Philosophers, writers and thinkers afforded themselves to produce various, sometimes even curious scenarios, which are quite interesting to read nowadays. We had a lot then – World War III, revolutions and nationalisms in the Central Europe controlled by the USSR, wars with Chinese and Islamists, aliens from space and even sexual revolutions. The scope of the article does not allow to mention everything, however everyone, who check and read, probably will feel happy, knowing what actually happened. 
Politicians-practitioners had their own point of view. The diplomat George Kennan (the famous X diplomacy) in his correspondence from Moscow to Washington insistently instigated not to allow the Soviet Union to expand and expand its area of influence. The strategy of retention of Soviets (later called the Truman doctrine) had to become the road to collapse of the state. Zbigniew Kazimierz Brzezinski, who actually wrote a lot about disruption of the Soviet system (and who actually did something regarding it), produced several probable scenarios of the USSR development and neither of them anticipated a long-lasting survival of the USSR. The state had to face some revolution or social chaos invoked by economic stagnation, or democratization, if there is someone to do this. We can say that Zbigniew Kazimierz Brzezinski anticipated the possibility of perestroika, however as life proved, perestroika did not save the state and it happened too late and not in the way that was necessary then.        
Not all politicians were so optimistic. People say that in private conversations Charles de Gaulle was dreaming about post-soviet Europe, however officially he never wished the end of the Soviet state. Konrad Adenauer, who desired consolidation of Germany, was still thinking that consolidation would not happen without a permission of the USSR and this permission probably will never be given.      
People say that political theories are created after some trigger-happy politicians prove that things. which seem impossible in a theoretical point of view are actually possible. The Western world has been living with an idea how to resist the threat from the USSR for several decades and what to do in order to avoid the war. Ronald Reagan even proved that the war could be won even without starting the war. His colleague Mikhail Gorbachev, maybe even not wishing that, destroyed the Soviet state without a revolution and civil wars. Just destroyed.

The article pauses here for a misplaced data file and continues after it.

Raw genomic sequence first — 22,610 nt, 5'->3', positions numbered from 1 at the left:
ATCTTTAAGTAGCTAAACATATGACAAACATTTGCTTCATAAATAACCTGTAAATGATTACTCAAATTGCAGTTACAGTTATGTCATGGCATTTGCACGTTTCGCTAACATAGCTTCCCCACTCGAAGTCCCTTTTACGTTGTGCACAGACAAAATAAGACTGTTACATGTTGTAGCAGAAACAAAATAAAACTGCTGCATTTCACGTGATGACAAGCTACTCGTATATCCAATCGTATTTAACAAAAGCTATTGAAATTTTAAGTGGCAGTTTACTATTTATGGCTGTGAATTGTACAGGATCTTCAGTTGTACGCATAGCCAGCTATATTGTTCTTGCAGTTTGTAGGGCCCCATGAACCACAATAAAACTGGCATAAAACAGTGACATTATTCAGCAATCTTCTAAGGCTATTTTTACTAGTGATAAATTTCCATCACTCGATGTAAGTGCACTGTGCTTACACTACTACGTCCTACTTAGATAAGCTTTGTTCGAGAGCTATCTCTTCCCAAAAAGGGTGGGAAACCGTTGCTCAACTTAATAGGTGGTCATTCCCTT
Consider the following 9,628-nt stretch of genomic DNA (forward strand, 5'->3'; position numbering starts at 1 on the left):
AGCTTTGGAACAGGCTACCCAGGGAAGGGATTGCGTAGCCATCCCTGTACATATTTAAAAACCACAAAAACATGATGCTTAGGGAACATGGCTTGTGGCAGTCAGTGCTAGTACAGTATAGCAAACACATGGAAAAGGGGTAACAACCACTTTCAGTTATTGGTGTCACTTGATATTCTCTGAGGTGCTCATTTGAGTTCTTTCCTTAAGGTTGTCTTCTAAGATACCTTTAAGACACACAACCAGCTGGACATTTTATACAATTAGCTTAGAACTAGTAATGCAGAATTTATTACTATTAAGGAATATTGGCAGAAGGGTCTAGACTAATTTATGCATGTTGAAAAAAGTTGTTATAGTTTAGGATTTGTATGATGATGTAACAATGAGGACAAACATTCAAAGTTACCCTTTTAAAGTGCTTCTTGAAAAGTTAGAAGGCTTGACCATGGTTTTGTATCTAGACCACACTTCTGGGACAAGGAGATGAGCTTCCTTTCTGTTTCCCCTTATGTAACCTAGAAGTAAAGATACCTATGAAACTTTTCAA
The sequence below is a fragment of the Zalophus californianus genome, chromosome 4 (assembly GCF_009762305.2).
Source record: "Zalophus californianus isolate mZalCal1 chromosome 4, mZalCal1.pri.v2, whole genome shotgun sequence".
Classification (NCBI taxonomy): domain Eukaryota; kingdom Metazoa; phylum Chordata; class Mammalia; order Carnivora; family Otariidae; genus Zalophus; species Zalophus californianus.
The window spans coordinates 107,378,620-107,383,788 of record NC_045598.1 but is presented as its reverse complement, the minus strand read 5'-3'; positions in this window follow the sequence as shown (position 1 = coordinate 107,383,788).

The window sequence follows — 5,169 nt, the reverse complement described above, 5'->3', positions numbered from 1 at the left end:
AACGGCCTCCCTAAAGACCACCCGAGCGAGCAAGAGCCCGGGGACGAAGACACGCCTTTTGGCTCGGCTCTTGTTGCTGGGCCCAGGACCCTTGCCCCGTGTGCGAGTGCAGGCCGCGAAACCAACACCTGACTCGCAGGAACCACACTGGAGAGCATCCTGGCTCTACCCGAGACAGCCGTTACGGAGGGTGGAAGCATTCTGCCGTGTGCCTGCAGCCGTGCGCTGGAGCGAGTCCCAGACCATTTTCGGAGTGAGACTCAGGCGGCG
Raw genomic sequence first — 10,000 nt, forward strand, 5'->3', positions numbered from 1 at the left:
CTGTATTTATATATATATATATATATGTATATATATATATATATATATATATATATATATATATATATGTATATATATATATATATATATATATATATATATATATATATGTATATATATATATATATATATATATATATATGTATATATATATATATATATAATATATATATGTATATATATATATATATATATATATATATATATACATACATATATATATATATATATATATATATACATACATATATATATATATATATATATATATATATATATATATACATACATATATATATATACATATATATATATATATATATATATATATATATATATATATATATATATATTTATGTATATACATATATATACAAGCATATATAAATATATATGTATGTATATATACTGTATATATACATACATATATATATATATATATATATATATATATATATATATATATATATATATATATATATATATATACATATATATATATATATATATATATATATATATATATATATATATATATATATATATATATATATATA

However, why were serious Sovietologists mistaken, why didn’t they believe in Amalrik, why did they mistrust Reagan’s ‘risky undertakings’ and unwillingly accepted the fact of collapse of the USSR?
There are plenty of explanations to that. I have my own remarks about this, too.
Sovietologists wanted to be scholars, thus they as if were referring to objective numbers and facts, which they actually … did not have. Everybody knew that Soviet statistics was false, however no other (no other ‘facts’) one was at hand. Thus, we had a lot of studies about the economic status of the USSR, its relative stability and structure of the budget. It was both sad and funny at the same time to those, who could see everything from the ‘inside’.
Sovietologists, wishing to be scholars, were referring to classical (we should rather say, liberally social) sociology, which treats human communities as emotionless groups of interests. Interests to be happy, healthy and so on can be measured. The desire to be free as an irrational feeling, cannot be examined by the classical sociology and they say that …. it does not exist. However, it was the most important thing…    
Finally, we know that Sovietologists are also persons and they did not want to lose their subject of investigation. Once the USSR does not exist, Sovietology will not be necessary, too. 
From the area of my studies, I will tell that all political social structures after seven-eight decades, undergo a development crisis that they either overcome or… It simply died and nobody cared to reanimate this geopolitical carrion.
Egidijus Vareikis